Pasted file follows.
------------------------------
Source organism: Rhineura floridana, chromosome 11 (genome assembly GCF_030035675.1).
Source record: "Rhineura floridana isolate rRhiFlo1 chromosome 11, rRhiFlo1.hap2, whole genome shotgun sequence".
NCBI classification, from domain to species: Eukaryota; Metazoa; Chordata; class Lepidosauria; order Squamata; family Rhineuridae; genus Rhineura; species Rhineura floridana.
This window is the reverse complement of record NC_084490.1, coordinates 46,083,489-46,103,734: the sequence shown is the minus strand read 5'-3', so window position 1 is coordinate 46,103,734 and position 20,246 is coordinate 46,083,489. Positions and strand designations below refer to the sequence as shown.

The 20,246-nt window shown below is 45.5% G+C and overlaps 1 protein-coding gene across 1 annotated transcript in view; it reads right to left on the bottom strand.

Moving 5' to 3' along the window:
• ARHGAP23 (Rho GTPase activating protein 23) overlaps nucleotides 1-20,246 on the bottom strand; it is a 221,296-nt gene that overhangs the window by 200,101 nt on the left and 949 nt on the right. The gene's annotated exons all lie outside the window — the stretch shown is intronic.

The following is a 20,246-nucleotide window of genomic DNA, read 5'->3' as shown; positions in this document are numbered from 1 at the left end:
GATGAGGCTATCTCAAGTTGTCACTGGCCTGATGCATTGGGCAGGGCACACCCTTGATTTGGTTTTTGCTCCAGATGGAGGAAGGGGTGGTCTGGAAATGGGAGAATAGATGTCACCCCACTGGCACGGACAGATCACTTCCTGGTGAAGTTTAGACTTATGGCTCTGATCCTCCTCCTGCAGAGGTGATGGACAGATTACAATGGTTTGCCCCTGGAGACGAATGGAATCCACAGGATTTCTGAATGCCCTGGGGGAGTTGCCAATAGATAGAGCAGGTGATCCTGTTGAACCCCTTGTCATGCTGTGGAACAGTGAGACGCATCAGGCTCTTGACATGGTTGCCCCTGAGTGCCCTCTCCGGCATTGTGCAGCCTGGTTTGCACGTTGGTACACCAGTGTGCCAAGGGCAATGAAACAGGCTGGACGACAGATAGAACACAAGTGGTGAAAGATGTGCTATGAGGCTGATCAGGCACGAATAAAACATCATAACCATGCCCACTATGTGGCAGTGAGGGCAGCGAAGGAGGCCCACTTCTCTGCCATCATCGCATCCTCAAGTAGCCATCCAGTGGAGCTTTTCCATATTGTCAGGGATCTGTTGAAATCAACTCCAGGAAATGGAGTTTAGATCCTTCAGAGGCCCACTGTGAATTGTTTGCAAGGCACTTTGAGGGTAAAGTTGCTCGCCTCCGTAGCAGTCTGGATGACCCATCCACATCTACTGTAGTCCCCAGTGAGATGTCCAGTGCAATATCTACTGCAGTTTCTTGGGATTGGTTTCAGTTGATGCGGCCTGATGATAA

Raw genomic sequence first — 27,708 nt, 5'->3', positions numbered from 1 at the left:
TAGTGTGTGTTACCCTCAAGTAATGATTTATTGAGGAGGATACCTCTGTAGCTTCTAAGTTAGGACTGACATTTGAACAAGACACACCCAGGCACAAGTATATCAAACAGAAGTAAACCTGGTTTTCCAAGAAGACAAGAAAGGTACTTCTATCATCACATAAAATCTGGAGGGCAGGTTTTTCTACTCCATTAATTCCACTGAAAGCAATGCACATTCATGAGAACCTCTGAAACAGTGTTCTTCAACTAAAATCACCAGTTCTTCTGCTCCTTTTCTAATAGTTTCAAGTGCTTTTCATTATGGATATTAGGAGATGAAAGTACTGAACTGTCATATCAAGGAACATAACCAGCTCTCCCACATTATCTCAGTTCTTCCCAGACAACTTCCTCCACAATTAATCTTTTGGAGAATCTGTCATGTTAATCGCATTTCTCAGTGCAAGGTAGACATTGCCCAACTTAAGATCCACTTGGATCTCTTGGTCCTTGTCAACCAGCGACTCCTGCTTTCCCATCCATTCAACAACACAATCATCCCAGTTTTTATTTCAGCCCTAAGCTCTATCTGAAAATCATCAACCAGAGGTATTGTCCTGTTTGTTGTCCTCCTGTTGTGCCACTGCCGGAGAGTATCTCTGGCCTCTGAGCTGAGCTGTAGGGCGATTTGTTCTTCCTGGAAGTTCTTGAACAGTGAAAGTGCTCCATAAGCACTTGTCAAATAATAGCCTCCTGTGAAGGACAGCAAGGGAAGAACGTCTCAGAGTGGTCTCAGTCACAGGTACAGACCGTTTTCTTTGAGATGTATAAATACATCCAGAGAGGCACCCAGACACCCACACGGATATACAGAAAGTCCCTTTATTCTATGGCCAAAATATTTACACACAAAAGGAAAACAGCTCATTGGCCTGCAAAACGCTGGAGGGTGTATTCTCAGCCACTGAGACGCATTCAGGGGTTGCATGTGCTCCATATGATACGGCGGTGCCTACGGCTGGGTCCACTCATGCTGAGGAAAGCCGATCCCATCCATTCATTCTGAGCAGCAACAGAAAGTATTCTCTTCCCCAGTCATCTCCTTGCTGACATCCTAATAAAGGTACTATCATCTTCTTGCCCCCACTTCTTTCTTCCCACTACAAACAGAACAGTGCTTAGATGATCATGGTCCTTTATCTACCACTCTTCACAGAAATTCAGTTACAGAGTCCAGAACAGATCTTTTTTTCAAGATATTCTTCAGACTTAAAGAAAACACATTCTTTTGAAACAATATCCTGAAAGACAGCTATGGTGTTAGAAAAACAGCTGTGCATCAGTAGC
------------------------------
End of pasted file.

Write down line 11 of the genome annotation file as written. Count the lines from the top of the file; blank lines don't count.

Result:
TAGTGTGTGTTACCCTCAAGTAATGATTTATTGAGGAGGATACCTCTGTAGCTTCTAAGTTAGGACTGACATTTGAACAAGACACACCCAGGCACAAGTATATCAAACAGAAGTAAACCTGGTTTTCCAAGAAGACAAGAAAGGTACTTCTATCATCACATAAAATCTGGAGGGCAGGTTTTTCTACTCCATTAATTCCACTGAAAGCAATGCACATTCATGAGAACCTCTGAAACAGTGTTCTTCAACTAAAATCACCAGTTCTTCTGCTCCTTTTCTAATAGTTTCAAGTGCTTTTCATTATGGATATTAGGAGATGAAAGTACTGAACTGTCATATCAAGGAACATAACCAGCTCTCCCACATTATCTCAGTTCTTCCCAGACAACTTCCTCCACAATTAATCTTTTGGAGAATCTGTCATGTTAATCGCATTTCTCAGTGCAAGGTAGACATTGCCCAACTTAAGATCCACTTGGATCTCTTGGTCCTTGTCAACCAGCGACTCCTGCTTTCCCATCCATTCAACAACACAATCATCCCAGTTTTTATTTCAGCCCTAAGCTCTATCTGAAAATCATCAACCAGAGGTATTGTCCTGTTTGTTGTCCTCCTGTTGTGCCACTGCCGGAGAGTATCTCTGGCCTCTGAGCTGAGCTGTAGGGCGATTTGTTCTTCCTGGAAGTTCTTGAACAGTGAAAGTGCTCCATAAGCACTTGTCAAATAATAGCCTCCTGTGAAGGACAGCAAGGGAAGAACGTCTCAGAGTGGTCTCAGTCACAGGTACAGACCGTTTTCTTTGAGATGTATAAATACATCCAGAGAGGCACCCAGACACCCACACGGATATACAGAAAGTCCCTTTATTCTATGGCCAAAATATTTACACACAAAAGGAAAACAGCTCATTGGCCTGCAAAACGCTGGAGGGTGTATTCTCAGCCACTGAGACGCATTCAGGGGTTGCATGTGCTCCATATGATACGGCGGTGCCTACGGCTGGGTCCACTCATGCTGAGGAAAGCCGATCCCATCCATTCATTCTGAGCAGCAACAGAAAGTATTCTCTTCCCCAGTCATCTCCTTGCTGACATCCTAATAAAGGTACTATCATCTTCTTGCCCCCACTTCTTTCTTCCCACTACAAACAGAACAGTGCTTAGATGATCATGGTCCTTTATCTACCACTCTTCACAGAAATTCAGTTACAGAGTCCAGAACAGATCTTTTTTTCAAGATATTCTTCAGACTTAAAGAAAACACATTCTTTTGAAACAATATCCTGAAAGACAGCTATGGTGTTAGAAAAACAGCTGTGCATCAGTAGC